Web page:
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Israel under fire for killing UN monitors
BEIRUT: Israel sought Wednesday to limit the diplomatic backlash over its killing of four UN observers in Lebanon, with Israeli Premier Ehud Olmert calling UN chief Annan and conveying his "deep sorrow."
But he expressed shock at Annan's suggestion the attack was deliberate.
This came as Ireland demanded an explanation after the top-ranking Irish Army officer in Lebanon complained Israel had ignored repeated warnings that its forces were in danger of hitting UN observer posts.
A statement from Olmert's office said the premier would order an investigation, but "the premier said he would never fathom the thought that the mistake that was made would be categorized by the UN as an action that was done intentionally."
Annan had demanded Israel probe the "apparently deliberate targeting" of the UN post in the village of Khiam Tuesday.
The Irish government summoned Israeli Ambassador Daniel Megiddo a day after the UN observers were killed - within hours of six warning calls from Lieutenant Colonel John Molloy, according to well-placed Irish sources.
Molloy, the top Irish officer in the UNIFIL peacekeeping force in South Lebanon, spoke Wednesday morning to Defense Minister Willie O'Dea and the commander of Ireland's army, Lieutenant General Jim Sreenan.
Two well-placed sources, one military and one in the government, said Molloy complained he had called Israeli military liaison officers six times to point out that Israeli shellfire and aircraft munitions were landing dangerously close to more than one UN installation, including the one that suffered a direct hit Tuesday night.
Separately, an initial UN report Wednesday said its personnel made 10 warning calls in total before the attack.
The White House on Wednesday called the deaths "horrible" but said there was no sign that they were deliberately targeted.
China condemned the air raid, in which a Chinese national was killed, and summoned Israel's ambassador in Beijing to demand an apology.
The official Xinhua news agency said the other three observers were from Finland, Austria and Canada.
Israel has offered its regrets and condolences for the deaths of four UN observers, Canadian Foreign Minister Peter MacKay said Wednesday, confirming one Canadian was among the dead.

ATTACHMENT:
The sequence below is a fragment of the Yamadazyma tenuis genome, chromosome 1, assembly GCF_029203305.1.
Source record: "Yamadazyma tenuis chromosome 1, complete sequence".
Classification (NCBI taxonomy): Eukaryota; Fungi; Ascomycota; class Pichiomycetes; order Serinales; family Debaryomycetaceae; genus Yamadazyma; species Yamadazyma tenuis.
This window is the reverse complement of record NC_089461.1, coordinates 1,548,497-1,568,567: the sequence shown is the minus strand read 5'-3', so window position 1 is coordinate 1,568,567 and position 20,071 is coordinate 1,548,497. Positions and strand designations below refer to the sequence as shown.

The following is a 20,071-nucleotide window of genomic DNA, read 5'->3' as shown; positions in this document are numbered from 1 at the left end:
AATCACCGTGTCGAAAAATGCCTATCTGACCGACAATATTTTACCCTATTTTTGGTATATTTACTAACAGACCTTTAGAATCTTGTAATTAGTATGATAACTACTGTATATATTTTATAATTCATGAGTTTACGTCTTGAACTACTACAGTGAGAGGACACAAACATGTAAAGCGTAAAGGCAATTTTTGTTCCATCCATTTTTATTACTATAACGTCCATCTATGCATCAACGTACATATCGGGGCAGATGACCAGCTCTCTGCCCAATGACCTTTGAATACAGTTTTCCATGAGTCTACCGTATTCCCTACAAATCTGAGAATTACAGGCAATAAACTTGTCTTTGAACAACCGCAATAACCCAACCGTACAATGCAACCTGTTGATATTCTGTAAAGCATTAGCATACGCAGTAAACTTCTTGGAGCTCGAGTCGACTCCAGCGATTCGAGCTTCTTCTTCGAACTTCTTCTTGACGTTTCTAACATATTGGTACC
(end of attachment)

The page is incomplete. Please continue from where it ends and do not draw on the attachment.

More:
While in Rome for emergency talks on the Lebanon crisis, MacKay told broadcaster CTV the incident was a "tragic loss of life of four peacekeepers, including a Canadian."
"I spoke this morning with the Israeli Foreign Minister [Tzipi Livni]. She expressed her sincere condolences and regret for this incident. We are still awaiting further details as to what took place," he said. "There's conflicting reports."
UN officials said the air strike flattened the building housing the observers.
Lebanese security sources said three of the bodies had been dug out of the rubble.
Fifty of the victims' former comrades from the Indian contingent of UN Interim Forces in Lebanon [UNIFIL] were desperately bidding to extract the remaining corpse with their hands or using improvised shovels, a source said.
The bodies of the three soldiers were taken out some hours after the Israeli raid that destroyed their three-story building in Khiam, equipped with a bomb shelter, which had served as their post.
Attempts to bring in a bulldozer were in vain but the Lebanese security source said that Israel had agreed to cease its bombardment to allow the recovery operation to continue.
"[This] attack on a long-established and clearly marked UN post at Khiam occurred despite personal assurances given to me by Premier Ehud Olmert that UN positions would be spared Israeli fire," Annan said.
The security source said over 30 Israeli raids had taken place in the area of the UN post over the past three days.
Finnish President Tarja Halonen demanded Israel launch an investigation, saying: "Nothing can justify Israel's attack on a UN observer base."
French Ambassador to the UN Jean-Marc de La Sabliere, president of the Security Council for July, said: "We condemn this bombing on a UNIFIL position."
India said one of its peacekeepers had been wounded in the attack and it was considering withdrawing its 600 troops in the existing UN force, indicating the problems that forming a new force might face.
The Association of Southeast Asian Nations, which includes Muslim-majority members Indonesia and Malaysia, condemned Israel's military operations in Lebanon, with Malaysian Foreign Minister Syed Hamid Albar saying Wednesday: "I think it is very easy to express deep regret after the event."
Expressing his condolences to the UN chief, Lebanese Foreign Minister Fawzi Salloukh slammed the Israeli raid on the UN post as a "barbaric and premeditated" attack that "does not distinguish between child and woman, hospital and international headquarters tasked with preserving peace and security."
"Some day [Israeli] officials will inevitably stand before international courts for trial on charges of war crime," Salloukh said.